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  1.  49
    Beyond Single‐Mindedness: A Figure‐Ground Reversal for the Cognitive Sciences.Mark Dingemanse, Andreas Liesenfeld, Marlou Rasenberg, Saul Albert, Felix K. Ameka, Abeba Birhane, Dimitris Bolis, Justine Cassell, Rebecca Clift, Elena Cuffari, Hanne De Jaegher, Catarina Dutilh Novaes, N. J. Enfield, Riccardo Fusaroli, Eleni Gregoromichelaki, Edwin Hutchins, Ivana Konvalinka, Damian Milton, Joanna Rączaszek-Leonardi, Vasudevi Reddy, Federico Rossano, David Schlangen, Johanna Seibtbb, Elizabeth Stokoe, Lucy Suchman, Cordula Vesper, Thalia Wheatley & Martina Wiltschko - 2023 - Cognitive Science 47 (1):e13230.
    A fundamental fact about human minds is that they are never truly alone: all minds are steeped in situated interaction. That social interaction matters is recognized by any experimentalist who seeks to exclude its influence by studying individuals in isolation. On this view, interaction complicates cognition. Here, we explore the more radical stance that interaction co-constitutes cognition: that we benefit from looking beyond single minds toward cognition as a process involving interacting minds. All around the cognitive sciences, there are approaches (...)
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  2.  34
    Speech-gesture mismatches: Evidence for one underlying representation of linguistic and nonlinguistic information.Justine Cassell, David McNeill & Karl-Erik McCullough - 1999 - Pragmatics and Cognition 7 (1):1-34.
    Adults and children spontaneously produce gestures while they speak, and such gestures appear to support and expand on the information communicated by the verbal channel. Little research, however, has been carried out to examine the role played by gesture in the listener's representation of accumulating information. Do listeners attend to the gestures that accompany narrative speech? In what kinds of relationships between gesture and speech do listeners attend to the gestural channel? If listeners do attend to information received in gesture, (...)
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  3.  27
    Abstract deixis.David Mcneill, Justine Cassell & Elena T. Levy - 1993 - Semiotica 95 (1-2):5-20.
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  4.  9
    Children as designers of interactive storytellers:“Let me tell you a story about myself...”.M. Umaschi Bers & Justine Cassell - 2000 - In Kerstin Dauthenhahn (ed.), Human Cognition and Social Agent Technology. Amsterdam: John Benjamins. pp. 19--61.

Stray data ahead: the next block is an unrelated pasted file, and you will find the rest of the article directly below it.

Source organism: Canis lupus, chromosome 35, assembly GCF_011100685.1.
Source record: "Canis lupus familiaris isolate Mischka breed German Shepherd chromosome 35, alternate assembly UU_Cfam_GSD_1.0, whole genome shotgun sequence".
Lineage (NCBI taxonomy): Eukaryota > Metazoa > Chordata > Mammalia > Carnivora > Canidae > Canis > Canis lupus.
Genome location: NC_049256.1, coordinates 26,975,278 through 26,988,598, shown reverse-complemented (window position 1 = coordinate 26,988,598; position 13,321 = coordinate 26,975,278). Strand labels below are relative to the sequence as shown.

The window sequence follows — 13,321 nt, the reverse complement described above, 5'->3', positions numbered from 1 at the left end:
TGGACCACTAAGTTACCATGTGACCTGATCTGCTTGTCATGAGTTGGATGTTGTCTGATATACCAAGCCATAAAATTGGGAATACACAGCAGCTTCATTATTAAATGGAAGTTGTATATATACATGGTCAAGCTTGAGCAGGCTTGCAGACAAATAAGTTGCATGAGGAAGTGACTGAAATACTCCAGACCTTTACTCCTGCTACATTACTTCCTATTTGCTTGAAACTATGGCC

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  5.  21
    Intersubjectivity in humanagent interaction.Justine Cassell & Andrea Tartaro - 2007 - Interaction Studies 8 (3):391-410.
  6.  30
    Intersubjectivity in human–agent interaction.Justine Cassell & Andrea Tartaro - 2007 - Interaction Studies. Social Behaviour and Communication in Biological and Artificial Systemsinteraction Studies / Social Behaviour and Communication in Biological and Artificial Systemsinteraction Studies 8 (3):391-410.
    What is the hallmark of success in human–agent interaction? In animation and robotics, many have concentrated on the looks of the agent — whether the appearance is realistic or lifelike. We present an alternative benchmark that lies in the dyad and not the agent alone: Does the agent’s behavior evoke intersubjectivity from the user? That is, in both conscious and unconscious communication, do users react to behaviorally realistic agents in the same way they react to other humans? Do users appear (...)
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  7. Selected Published Research on Modeling Face-to-face Conversation.Justine Cassell & Matthew Stone - unknown
    The following list contains a survey of some important and recent research in modeling face-to-face conversation. The list below is a presented as a guide to the literature by topic and date; we include complete citations afterwards in alphabetical order. For brevity, research works are keyed by first author and date only (we use these keys on the slides as well as in this list). Of course, most papers are multiply authored. The list is not intended to be exhaustive. Our (...)
     
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